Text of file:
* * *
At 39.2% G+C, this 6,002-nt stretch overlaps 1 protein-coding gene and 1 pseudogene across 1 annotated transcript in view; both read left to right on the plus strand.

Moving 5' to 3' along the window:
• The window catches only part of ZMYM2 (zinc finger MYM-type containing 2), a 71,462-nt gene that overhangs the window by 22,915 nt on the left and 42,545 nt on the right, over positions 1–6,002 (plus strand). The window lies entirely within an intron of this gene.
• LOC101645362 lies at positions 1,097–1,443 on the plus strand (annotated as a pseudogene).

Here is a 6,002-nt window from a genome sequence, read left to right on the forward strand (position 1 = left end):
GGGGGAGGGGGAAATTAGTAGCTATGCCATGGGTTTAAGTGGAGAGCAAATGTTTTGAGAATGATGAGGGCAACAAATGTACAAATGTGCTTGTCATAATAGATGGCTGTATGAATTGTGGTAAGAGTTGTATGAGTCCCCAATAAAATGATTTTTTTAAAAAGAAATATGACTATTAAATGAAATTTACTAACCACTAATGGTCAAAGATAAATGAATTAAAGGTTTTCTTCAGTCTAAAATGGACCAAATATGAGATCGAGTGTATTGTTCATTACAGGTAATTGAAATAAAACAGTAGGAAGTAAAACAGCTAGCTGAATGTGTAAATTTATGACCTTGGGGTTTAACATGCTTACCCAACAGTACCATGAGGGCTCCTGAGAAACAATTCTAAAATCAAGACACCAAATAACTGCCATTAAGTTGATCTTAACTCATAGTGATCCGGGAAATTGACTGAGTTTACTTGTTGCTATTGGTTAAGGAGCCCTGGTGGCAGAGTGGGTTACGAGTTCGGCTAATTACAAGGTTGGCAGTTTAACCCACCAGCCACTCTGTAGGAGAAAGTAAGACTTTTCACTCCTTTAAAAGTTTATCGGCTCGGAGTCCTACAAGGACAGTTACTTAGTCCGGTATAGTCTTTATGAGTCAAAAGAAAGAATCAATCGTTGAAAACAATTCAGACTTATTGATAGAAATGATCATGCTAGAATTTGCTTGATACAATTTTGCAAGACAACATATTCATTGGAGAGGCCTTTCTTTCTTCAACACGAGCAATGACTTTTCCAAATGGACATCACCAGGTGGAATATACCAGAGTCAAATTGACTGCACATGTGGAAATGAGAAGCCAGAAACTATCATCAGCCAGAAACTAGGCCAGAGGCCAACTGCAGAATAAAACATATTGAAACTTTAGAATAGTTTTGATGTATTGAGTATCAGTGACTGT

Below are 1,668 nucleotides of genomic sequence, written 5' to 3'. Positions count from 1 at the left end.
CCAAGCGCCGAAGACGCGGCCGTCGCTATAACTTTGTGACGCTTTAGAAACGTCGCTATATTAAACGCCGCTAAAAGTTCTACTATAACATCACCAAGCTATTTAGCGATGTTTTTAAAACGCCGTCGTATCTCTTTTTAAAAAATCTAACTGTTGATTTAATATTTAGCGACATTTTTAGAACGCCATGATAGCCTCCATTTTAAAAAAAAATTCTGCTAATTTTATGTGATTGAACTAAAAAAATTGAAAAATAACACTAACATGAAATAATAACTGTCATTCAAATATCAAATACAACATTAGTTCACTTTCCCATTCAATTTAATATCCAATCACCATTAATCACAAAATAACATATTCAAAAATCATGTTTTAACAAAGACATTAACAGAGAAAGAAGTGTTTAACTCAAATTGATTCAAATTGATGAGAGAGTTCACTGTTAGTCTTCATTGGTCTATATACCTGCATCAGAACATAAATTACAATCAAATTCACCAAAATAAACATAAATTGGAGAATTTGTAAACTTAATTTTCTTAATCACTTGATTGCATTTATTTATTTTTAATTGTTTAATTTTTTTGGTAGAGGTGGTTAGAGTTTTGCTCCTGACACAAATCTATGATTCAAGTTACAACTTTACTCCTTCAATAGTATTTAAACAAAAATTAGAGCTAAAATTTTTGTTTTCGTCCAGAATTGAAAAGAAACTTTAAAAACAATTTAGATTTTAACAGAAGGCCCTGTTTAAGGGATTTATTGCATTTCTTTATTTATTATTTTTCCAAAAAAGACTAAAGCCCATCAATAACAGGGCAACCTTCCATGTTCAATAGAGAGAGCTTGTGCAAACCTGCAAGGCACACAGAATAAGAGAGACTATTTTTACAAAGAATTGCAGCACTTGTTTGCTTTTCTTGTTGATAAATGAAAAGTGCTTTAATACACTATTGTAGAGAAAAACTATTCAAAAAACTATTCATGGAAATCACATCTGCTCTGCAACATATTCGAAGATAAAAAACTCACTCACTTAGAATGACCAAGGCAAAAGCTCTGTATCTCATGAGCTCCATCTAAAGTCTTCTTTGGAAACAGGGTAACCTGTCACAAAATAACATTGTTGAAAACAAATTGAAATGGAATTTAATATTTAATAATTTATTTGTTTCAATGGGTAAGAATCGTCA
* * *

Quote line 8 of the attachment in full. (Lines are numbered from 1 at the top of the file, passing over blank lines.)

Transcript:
CCAAGCGCCGAAGACGCGGCCGTCGCTATAACTTTGTGACGCTTTAGAAACGTCGCTATATTAAACGCCGCTAAAAGTTCTACTATAACATCACCAAGCTATTTAGCGATGTTTTTAAAACGCCGTCGTATCTCTTTTTAAAAAATCTAACTGTTGATTTAATATTTAGCGACATTTTTAGAACGCCATGATAGCCTCCATTTTAAAAAAAAATTCTGCTAATTTTATGTGATTGAACTAAAAAAATTGAAAAATAACACTAACATGAAATAATAACTGTCATTCAAATATCAAATACAACATTAGTTCACTTTCCCATTCAATTTAATATCCAATCACCATTAATCACAAAATAACATATTCAAAAATCATGTTTTAACAAAGACATTAACAGAGAAAGAAGTGTTTAACTCAAATTGATTCAAATTGATGAGAGAGTTCACTGTTAGTCTTCATTGGTCTATATACCTGCATCAGAACATAAATTACAATCAAATTCACCAAAATAAACATAAATTGGAGAATTTGTAAACTTAATTTTCTTAATCACTTGATTGCATTTATTTATTTTTAATTGTTTAATTTTTTTGGTAGAGGTGGTTAGAGTTTTGCTCCTGACACAAATCTATGATTCAAGTTACAACTTTACTCCTTCAATAGTATTTAAACAAAAATTAGAGCTAAAATTTTTGTTTTCGTCCAGAATTGAAAAGAAACTTTAAAAACAATTTAGATTTTAACAGAAGGCCCTGTTTAAGGGATTTATTGCATTTCTTTATTTATTATTTTTCCAAAAAAGACTAAAGCCCATCAATAACAGGGCAACCTTCCATGTTCAATAGAGAGAGCTTGTGCAAACCTGCAAGGCACACAGAATAAGAGAGACTATTTTTACAAAGAATTGCAGCACTTGTTTGCTTTTCTTGTTGATAAATGAAAAGTGCTTTAATACACTATTGTAGAGAAAAACTATTCAAAAAACTATTCATGGAAATCACATCTGCTCTGCAACATATTCGAAGATAAAAAACTCACTCACTTAGAATGACCAAGGCAAAAGCTCTGTATCTCATGAGCTCCATCTAAAGTCTTCTTTGGAAACAGGGTAACCTGTCACAAAATAACATTGTTGAAAACAAATTGAAATGGAATTTAATATTTAATAATTTATTTGTTTCAATGGGTAAGAATCGTCA